Amazon has finally managed to pin record labels down to deals that allow it to offer a scan and match track service like that of iTunes Match and Sony Music Unlimited.
Sony Music, EMI, Universal, Warner and over 150 independent companies have all signed on the dotted line to allow Cloud Player customers to scan their hard drives and make all their music available to stream from the cloud, rather than having to arduously upload it all themselves.
Amazon MP3 purchases will now be automatically saved to the cloud locker, and all scanned-and-matched music from iTunes or Windows Media Player will be made available at 256 Kbps, regardless of the quality of the file you own.
There are also a couple of bits of new hardware on the horizon, with Amazon quietly adding that Sonos and Roku systems will soon be Cloud Player compatible.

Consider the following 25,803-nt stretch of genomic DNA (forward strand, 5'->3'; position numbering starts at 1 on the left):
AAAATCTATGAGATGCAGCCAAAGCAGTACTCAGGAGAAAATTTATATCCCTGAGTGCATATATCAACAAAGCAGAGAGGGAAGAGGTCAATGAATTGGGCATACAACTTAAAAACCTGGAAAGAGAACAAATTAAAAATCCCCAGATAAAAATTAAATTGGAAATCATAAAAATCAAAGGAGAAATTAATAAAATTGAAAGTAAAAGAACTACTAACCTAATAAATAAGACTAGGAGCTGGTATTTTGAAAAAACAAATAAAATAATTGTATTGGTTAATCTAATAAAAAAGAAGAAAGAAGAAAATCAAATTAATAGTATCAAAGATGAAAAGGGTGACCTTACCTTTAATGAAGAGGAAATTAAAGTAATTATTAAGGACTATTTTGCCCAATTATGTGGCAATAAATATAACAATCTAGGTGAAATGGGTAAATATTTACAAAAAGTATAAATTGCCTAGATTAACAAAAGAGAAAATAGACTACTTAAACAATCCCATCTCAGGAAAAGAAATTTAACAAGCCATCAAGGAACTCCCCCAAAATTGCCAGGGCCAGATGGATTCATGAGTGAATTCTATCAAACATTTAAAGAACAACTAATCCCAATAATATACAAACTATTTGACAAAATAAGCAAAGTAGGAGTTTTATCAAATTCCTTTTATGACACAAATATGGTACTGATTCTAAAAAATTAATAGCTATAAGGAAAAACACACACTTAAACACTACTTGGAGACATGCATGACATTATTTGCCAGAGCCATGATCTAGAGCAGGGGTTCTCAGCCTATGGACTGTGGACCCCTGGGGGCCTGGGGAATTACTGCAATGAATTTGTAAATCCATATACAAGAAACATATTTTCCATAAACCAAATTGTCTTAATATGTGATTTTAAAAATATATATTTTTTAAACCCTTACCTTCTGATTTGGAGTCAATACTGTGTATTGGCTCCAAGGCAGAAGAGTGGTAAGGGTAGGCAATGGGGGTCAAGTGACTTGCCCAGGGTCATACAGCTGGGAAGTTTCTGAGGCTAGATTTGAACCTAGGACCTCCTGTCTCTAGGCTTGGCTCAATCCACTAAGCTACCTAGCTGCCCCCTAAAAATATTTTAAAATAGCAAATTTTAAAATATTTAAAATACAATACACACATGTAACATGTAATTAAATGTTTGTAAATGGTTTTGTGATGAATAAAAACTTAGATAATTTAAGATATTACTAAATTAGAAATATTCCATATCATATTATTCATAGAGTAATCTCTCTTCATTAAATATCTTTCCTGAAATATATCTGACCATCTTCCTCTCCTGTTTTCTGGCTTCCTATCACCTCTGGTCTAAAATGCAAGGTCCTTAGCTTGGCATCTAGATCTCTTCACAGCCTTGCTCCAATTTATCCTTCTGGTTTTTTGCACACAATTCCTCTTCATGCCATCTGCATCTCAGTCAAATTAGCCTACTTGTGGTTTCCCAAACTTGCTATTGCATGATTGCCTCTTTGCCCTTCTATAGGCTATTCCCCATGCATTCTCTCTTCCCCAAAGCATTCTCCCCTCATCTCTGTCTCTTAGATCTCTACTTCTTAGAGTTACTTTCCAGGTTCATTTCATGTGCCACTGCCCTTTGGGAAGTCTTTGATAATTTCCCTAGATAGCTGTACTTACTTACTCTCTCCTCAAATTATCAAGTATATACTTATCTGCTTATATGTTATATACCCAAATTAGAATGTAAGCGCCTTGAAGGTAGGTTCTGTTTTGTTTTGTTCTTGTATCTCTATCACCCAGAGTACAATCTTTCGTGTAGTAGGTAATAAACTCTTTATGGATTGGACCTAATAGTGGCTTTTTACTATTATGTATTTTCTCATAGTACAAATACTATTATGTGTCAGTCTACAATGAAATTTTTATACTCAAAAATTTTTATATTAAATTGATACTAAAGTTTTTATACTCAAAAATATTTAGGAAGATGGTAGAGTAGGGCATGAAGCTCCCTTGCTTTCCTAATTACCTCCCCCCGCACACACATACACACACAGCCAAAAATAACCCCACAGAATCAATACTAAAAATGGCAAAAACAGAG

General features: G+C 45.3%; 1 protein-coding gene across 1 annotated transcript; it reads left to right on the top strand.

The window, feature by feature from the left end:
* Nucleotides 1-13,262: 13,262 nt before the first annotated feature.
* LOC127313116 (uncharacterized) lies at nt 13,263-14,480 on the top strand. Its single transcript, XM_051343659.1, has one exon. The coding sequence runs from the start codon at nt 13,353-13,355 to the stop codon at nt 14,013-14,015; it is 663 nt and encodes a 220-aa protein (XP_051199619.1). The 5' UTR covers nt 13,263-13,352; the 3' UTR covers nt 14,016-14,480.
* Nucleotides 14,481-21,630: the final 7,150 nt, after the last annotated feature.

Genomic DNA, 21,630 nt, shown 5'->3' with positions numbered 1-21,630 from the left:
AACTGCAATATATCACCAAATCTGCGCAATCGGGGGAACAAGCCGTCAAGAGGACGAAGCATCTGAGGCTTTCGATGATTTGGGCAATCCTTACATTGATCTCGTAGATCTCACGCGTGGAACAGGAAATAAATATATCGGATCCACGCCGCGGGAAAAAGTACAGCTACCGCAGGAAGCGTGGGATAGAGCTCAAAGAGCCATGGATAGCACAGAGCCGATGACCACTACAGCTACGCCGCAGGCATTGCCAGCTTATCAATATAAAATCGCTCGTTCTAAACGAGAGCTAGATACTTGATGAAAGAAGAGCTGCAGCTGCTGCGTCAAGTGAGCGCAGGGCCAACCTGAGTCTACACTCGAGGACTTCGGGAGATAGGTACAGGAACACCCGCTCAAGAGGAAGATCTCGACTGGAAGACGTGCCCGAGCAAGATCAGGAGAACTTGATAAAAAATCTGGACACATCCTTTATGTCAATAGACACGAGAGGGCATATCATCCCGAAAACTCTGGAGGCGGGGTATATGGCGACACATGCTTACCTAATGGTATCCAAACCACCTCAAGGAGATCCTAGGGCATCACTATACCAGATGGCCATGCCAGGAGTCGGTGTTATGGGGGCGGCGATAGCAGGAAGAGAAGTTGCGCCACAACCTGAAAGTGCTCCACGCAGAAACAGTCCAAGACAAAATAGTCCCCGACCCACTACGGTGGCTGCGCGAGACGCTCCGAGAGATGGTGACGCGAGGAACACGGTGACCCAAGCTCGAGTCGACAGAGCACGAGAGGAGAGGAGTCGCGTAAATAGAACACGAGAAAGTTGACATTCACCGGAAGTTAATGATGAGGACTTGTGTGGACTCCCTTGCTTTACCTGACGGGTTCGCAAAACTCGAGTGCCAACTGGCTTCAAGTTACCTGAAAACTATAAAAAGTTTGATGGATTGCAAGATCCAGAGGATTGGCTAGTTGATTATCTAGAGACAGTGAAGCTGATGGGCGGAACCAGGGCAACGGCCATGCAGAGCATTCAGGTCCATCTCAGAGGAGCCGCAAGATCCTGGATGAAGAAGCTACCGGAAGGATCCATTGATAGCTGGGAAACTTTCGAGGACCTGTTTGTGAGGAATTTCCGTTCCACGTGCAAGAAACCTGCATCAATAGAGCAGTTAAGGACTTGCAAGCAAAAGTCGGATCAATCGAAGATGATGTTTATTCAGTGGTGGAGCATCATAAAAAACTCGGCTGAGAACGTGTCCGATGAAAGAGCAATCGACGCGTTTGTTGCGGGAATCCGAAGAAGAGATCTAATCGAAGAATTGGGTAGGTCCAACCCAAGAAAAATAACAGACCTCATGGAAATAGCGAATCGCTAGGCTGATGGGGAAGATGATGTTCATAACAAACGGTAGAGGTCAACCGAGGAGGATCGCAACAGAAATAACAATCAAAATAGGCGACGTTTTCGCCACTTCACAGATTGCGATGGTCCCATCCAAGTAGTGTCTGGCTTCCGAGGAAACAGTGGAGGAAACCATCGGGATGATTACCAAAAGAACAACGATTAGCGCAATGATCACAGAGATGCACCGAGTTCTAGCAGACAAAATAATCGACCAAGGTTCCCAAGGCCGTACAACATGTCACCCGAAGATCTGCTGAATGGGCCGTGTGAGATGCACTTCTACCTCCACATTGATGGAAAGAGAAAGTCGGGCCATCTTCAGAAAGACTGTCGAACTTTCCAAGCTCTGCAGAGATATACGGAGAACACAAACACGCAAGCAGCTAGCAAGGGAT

The wireless systems join iOS, Android and the Kindle Fire as Cloud Player friendly products – you can also access your library through any old web browser.
Although you can sign up to Cloud Player for free, that will only give you 250-songs worth of storage; paying an annual fee of $24.99 (around £15 although it hasn't officially launched in the UK) will nab you 1,000 times that (that's 250,000 songs, maths-phobics).
Hopefully the leaps forward in licensing deals will see an official Amazon Cloud Player launch hit the UK - maybe at the same time that the Kindle Fire finally lands on British shores, eh Amazon?
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